By Mike Dunn

PHILADELPHIA (CBS) — A city councilman is fed up with public officials being allowed to park their personal cars all day on the apron of City Hall, not far from where Dilworth Park received a $50-million makeover.

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Councilman Jim Kenney says the parking there has gotten out of control in recent years and is an eyesore, and he wants it banned.

Kenney says former mayors Ed Rendell and John Street reined in the use of the City Hall apron for parking by public officials and city workers.  But under the Nutter administration, he says, it’s out of control.

“It grows like a weed. There’s two cars, then four, six, ten. Then there’s trucks. It looks terrible, it’s dangerous, it’s like a thruway sometimes in there.  You feel like you need to wear a yellow traffic vest so you don’t get run over by people pulling onto the sidewalk,” Kenney tells KYW Newsradio.

So, Kenney has introduced a bill that would repeal the 1980s law that first allowed the parking on the City Hall apron.  He believes the parking — by members and staffers of both the Nutter administration and City Council at the building’s northeast corner — is ruining the historic nature of City Hall.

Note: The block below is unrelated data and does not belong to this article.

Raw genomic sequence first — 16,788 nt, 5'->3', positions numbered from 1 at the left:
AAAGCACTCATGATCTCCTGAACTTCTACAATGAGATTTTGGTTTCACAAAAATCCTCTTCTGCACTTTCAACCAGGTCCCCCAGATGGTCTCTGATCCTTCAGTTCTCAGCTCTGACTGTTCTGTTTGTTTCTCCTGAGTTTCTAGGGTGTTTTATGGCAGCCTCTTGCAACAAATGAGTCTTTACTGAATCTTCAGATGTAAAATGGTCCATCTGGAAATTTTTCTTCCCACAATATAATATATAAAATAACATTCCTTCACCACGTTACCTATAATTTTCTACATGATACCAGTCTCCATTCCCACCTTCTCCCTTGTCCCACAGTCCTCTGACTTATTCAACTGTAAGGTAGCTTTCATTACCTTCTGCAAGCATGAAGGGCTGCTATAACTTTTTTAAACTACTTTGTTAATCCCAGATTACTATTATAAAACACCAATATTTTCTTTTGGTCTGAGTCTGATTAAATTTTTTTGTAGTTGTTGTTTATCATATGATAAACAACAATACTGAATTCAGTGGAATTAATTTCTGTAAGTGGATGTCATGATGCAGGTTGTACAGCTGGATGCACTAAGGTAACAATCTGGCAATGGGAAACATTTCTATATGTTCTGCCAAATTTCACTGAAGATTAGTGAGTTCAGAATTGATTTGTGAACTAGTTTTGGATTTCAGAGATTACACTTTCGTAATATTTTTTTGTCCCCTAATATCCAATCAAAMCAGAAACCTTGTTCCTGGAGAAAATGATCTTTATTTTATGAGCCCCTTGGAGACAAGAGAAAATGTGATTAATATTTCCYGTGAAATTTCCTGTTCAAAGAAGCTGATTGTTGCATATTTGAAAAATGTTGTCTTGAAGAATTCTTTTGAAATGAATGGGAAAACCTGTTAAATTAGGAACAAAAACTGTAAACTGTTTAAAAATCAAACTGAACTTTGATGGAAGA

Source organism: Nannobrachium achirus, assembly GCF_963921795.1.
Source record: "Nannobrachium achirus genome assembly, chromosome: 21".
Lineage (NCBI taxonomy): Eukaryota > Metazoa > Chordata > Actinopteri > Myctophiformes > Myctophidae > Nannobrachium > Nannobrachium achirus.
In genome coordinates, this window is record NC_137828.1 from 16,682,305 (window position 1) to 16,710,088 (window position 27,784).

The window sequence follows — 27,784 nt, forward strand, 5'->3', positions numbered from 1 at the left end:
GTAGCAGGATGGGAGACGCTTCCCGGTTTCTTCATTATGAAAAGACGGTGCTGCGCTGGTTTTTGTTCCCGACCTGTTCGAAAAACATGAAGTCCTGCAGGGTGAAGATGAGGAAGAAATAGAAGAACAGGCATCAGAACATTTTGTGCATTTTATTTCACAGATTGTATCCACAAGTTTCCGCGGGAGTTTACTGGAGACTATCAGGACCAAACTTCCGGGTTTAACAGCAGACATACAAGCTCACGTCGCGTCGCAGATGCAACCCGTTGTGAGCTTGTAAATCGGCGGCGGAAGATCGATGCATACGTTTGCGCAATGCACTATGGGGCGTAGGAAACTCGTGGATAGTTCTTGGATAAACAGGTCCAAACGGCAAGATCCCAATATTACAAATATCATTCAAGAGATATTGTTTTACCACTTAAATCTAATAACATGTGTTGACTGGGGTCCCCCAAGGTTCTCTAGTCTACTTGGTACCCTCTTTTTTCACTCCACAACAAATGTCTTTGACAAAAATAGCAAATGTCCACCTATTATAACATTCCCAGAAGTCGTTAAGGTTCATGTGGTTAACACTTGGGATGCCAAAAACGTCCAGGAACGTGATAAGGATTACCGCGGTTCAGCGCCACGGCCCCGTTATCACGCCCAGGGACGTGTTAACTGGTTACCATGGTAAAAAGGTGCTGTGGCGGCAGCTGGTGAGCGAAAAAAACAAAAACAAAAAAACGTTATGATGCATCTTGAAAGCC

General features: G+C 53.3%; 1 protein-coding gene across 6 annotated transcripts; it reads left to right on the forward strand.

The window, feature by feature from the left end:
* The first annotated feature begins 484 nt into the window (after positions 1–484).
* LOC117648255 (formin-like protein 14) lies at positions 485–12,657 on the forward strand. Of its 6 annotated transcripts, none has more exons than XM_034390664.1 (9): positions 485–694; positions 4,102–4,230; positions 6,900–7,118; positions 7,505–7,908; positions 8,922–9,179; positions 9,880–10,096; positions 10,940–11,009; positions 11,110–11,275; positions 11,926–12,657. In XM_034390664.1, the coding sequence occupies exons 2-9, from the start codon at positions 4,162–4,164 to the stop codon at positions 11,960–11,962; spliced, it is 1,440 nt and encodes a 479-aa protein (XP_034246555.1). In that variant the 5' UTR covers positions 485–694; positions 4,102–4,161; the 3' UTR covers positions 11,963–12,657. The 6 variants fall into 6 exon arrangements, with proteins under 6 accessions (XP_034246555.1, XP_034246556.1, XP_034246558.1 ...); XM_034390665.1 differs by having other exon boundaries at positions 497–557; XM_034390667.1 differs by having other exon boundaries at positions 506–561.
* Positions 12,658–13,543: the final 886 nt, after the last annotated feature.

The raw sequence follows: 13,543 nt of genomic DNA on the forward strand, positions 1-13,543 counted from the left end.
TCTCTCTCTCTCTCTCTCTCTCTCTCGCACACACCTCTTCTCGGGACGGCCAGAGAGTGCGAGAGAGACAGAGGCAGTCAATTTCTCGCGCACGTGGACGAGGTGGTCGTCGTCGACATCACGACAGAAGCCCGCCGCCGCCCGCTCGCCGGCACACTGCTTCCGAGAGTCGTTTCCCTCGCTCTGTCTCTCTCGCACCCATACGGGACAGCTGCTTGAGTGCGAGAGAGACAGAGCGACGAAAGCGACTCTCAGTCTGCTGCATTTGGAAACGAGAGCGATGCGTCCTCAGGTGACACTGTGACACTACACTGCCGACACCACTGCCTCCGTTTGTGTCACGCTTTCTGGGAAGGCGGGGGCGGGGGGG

“It’s one of the most iconic buildings in the world, and you should not be able to park your cars on its sidewalk,” he says.

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And Kenney points out that councilmembers and some administration officials already have assigned street spaces:

“There is so much curb that’s available around City Hall, that if you can’t walk an extra twenty or thirty feet to the door of City Hall, then something’s wrong with you.”

A spokesman for the mayor says authorized parking on the City Hall apron includes some officials who lost their on-street spaces during the multi-year renovation of Dilworth Park.

“When the parking lines are reconfigured,” wrote spokesman Mark McDonald in an e-mail, “they will return to their street parking.”

He said other temporary parking is given on a daily basis to people with disabilities, visiting guests, work crews, and delivery people.  McDonald said the administration will comment on the Kenney bill when it is debated in committee.

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